Senator says education is priority for Nevada Legislature

State Sen. Justin Jones said Wednesday that both Democratic and Republican lawmakers plan to make school construction and education funding a priority when the next legislative session convenes in February and approve new building quickly if possible.

Jones, D-Las Vegas, said GOP Gov. Brian Sandoval expressed support for the idea at last week’s special session when the Legislature unanimously approved $1.3 billion in tax breaks and incentives for Tesla so the electric car company can build a battery factory in the state.

Senate Democrats made a last-minute effort in the special session to approve rolling over school bonds for another two years so facilities can be built to relieve overcrowded classrooms in both Northern and Southern Nevada. The effort failed, but Jones said Republican lawmakers and Sandoval assured Democratic leaders that the issue will be among the most important in 2015.

“We could probably build several schools with the rollover,” Jones said during an interview with the Las Vegas Review-Journal editorial board, explaining that there are tens of millions of dollars in bonding capacity.

Asked whether the Legislature could approve rolling over school bonds at the start of the session, Jones said he was optimistic GOP leaders and Sandoval would be willing to hurry legislation along.

“We are going to put that at the top of our priority list for February,” Jones said, adding that Senate Democrats had discussed the issue with the Sandoval administration and the governor.

“It’s not a Republican or Democratic thing,” Jones said. “It’s not a north-south thing. This is something that unites all of the state. It’s something that shouldn’t have much opposition, if any.”

Jones also said he detected GOP enthusiasm for boosting education funding, an issue that has divided the two parties in the past. Democrats have argued to raise taxes while Republicans have favored more targeted spending while cutting out bureaucratic waste.

“When it comes to the big-ticket issues, Senate Republican leadership has indicated they’re interested in working together on education funding,” Jones said. “If they’re serious about education funding and if the governor is serious about education funding, absolutely we’ll work together.”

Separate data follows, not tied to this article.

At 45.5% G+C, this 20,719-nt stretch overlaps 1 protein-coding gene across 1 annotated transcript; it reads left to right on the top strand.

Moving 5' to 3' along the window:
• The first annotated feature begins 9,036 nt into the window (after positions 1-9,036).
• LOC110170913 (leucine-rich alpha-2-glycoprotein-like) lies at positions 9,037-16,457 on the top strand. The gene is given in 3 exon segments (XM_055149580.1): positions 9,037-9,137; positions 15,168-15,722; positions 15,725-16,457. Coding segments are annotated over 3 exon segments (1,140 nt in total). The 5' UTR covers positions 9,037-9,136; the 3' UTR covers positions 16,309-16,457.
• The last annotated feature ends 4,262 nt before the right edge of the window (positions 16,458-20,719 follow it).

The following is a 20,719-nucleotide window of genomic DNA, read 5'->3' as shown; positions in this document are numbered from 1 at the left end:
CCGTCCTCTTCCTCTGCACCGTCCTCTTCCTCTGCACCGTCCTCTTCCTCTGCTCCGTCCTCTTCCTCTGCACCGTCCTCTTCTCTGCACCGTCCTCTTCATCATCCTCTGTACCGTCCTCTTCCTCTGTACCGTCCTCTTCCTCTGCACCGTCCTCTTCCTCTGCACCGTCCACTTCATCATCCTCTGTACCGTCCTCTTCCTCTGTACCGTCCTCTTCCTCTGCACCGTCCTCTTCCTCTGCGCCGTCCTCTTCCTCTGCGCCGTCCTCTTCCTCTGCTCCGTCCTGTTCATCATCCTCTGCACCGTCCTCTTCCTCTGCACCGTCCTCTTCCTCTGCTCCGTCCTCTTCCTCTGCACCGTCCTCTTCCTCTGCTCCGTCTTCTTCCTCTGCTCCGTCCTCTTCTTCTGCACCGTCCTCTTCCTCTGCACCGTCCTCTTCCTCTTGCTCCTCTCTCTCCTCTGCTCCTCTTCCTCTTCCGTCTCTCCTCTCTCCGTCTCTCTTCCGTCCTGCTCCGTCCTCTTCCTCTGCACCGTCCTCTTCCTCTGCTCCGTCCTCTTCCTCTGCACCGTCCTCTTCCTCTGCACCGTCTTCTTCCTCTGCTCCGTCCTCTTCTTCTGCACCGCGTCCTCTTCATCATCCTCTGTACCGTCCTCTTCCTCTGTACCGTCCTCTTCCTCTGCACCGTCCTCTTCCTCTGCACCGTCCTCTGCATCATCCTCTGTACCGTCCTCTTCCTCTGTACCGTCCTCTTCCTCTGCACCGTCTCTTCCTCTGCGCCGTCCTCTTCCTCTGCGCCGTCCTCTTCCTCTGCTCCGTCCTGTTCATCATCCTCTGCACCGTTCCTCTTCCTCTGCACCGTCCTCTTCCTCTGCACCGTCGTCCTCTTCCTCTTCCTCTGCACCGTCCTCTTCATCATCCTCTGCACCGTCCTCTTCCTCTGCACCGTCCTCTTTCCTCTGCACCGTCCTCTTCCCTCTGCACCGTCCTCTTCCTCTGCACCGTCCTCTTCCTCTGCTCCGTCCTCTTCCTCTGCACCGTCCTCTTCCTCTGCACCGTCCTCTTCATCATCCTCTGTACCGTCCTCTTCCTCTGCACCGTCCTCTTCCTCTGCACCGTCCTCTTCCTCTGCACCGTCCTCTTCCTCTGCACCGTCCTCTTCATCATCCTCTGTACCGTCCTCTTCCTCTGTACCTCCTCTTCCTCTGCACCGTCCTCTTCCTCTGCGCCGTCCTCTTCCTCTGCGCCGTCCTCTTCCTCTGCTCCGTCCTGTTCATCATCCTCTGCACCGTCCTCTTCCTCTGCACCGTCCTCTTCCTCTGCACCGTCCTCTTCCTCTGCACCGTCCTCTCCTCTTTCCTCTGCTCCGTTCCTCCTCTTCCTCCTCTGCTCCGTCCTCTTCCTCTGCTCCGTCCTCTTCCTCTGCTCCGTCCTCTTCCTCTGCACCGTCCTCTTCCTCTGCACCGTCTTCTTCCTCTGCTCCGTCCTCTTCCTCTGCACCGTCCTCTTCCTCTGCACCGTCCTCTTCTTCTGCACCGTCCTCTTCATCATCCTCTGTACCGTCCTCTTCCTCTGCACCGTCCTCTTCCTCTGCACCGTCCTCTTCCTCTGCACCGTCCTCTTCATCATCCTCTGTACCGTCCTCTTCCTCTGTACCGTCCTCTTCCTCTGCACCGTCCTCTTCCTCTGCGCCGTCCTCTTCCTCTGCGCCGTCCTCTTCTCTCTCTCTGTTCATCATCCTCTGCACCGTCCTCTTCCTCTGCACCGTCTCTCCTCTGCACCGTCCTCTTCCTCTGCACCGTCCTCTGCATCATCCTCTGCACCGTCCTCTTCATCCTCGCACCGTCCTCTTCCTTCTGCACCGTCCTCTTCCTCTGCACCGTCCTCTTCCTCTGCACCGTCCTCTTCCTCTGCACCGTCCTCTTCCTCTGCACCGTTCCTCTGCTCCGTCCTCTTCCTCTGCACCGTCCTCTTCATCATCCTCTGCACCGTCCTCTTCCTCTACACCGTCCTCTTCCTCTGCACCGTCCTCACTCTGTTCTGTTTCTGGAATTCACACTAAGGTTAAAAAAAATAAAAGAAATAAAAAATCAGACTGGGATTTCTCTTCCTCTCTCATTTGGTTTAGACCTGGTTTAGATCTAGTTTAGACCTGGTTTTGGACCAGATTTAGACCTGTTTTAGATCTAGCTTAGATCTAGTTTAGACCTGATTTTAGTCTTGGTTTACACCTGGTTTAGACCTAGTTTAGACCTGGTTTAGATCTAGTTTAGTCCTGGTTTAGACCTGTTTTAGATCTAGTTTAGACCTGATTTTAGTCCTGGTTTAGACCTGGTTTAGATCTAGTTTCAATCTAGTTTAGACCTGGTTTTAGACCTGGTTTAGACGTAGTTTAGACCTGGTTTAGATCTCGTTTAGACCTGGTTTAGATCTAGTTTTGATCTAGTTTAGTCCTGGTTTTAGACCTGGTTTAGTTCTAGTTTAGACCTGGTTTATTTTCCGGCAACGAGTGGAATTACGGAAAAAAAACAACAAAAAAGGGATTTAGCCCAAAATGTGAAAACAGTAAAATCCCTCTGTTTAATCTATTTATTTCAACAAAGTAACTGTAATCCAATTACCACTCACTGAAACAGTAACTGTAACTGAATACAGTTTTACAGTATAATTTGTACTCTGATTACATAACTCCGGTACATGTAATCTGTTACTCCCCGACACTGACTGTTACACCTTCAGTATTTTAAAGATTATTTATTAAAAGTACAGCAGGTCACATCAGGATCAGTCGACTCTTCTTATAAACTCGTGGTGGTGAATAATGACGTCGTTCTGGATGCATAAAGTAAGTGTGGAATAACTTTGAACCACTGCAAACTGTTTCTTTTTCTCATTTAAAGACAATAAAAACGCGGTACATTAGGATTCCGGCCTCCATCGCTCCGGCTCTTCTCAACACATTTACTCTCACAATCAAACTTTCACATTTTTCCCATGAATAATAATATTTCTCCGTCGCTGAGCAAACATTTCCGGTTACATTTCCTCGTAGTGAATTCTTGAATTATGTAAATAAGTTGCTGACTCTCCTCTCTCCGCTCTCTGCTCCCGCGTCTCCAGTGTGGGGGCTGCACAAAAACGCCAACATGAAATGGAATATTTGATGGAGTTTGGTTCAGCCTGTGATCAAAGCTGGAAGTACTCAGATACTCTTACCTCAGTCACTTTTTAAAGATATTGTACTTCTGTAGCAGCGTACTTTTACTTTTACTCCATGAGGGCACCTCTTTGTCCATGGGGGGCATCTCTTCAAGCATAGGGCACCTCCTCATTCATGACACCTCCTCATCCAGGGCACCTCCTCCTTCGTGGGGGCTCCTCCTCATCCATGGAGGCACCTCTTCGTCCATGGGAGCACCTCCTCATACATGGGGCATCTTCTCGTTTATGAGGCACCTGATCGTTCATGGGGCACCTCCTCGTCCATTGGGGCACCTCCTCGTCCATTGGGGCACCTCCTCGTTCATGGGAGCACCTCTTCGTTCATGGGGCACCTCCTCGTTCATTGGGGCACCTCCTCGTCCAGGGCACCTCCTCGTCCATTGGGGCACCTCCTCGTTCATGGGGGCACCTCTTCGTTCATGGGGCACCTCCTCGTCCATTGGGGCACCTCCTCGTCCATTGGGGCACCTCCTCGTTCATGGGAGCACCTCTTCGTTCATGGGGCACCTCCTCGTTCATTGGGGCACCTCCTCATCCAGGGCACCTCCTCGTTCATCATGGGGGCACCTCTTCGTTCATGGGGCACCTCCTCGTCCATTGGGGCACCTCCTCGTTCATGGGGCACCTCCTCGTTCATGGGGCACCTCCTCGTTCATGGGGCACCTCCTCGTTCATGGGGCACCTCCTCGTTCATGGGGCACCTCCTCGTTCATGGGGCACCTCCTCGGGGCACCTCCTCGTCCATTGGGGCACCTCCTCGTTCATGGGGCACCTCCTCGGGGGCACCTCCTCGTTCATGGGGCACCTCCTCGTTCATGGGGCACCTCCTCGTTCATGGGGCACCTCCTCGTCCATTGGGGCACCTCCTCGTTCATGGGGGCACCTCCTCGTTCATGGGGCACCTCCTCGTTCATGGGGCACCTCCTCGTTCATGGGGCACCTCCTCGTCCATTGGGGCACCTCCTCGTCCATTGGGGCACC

Jones said he thinks Sandoval, who is expected to easily win re-election this year, will want to leave office having accomplished something to improve Nevada’s education system.

“I think the governor is going into his second term with an eye toward his legacy,” Jones said. “I feel the governor is going to want to do something meaningful to increase education funding.”

Despite his support for more educating spending, Jones said he opposes Question 3 on the Nov. 4 general election ballot to institute a 2 percent margins tax on businesses to fund education. The proposed tax would apply to companies making $1 million in revenue a year — whether or not a company is profitable. Opponents contend it could close businesses and cost jobs.

“I have some serious concerns,” Jones said. “I don’t think that an imperfect solution to an imperfect problem is the right way to go.”

Jones said another priority for lawmakers and the governor is improving the mental health system in Nevada, which doesn’t have a triage center to handle such people in need of help.

Jones said he also would try to pass gun legislation this next session. Sandoval in 2013 vetoed his bill that would have broadened background checks to include private sales of firearms.

Jones said Nevada courts lag in reporting cases to a national database that is checked when guns are sold by a federally licensed outfit. Felons, domestic violence offenders and people who have been deemed by a court to be mentally ill and a danger to themselves or others cannot buy guns. Jones said he wants to require court reporting to the database within five days, a provision that also was in his 2013 legislation.

Jones said 1 million lives have been saved nationally since the Brady gun background check system was approved. He said he doesn’t want to infringe on anyone’s Second Amendment rights.

“If someone wants to get a gun, they can get a gun,” Jones said. “But if you make it more difficult for folks who shouldn’t have a gun to get a gun, lives will be saved.”

Jones, a freshman, is running for re-election after barely winning the Senate District 9 seat by about 300 votes in 2012. Former Sen. Elizabeth Halseth, R-Las Vegas, had resigned the seat. Jones’ opponent is Republican Becky Harris. The normal Senate term is four years.

Jones’ seat is one of three in the 21-seat Senate that could determine whether Democrats maintain control.

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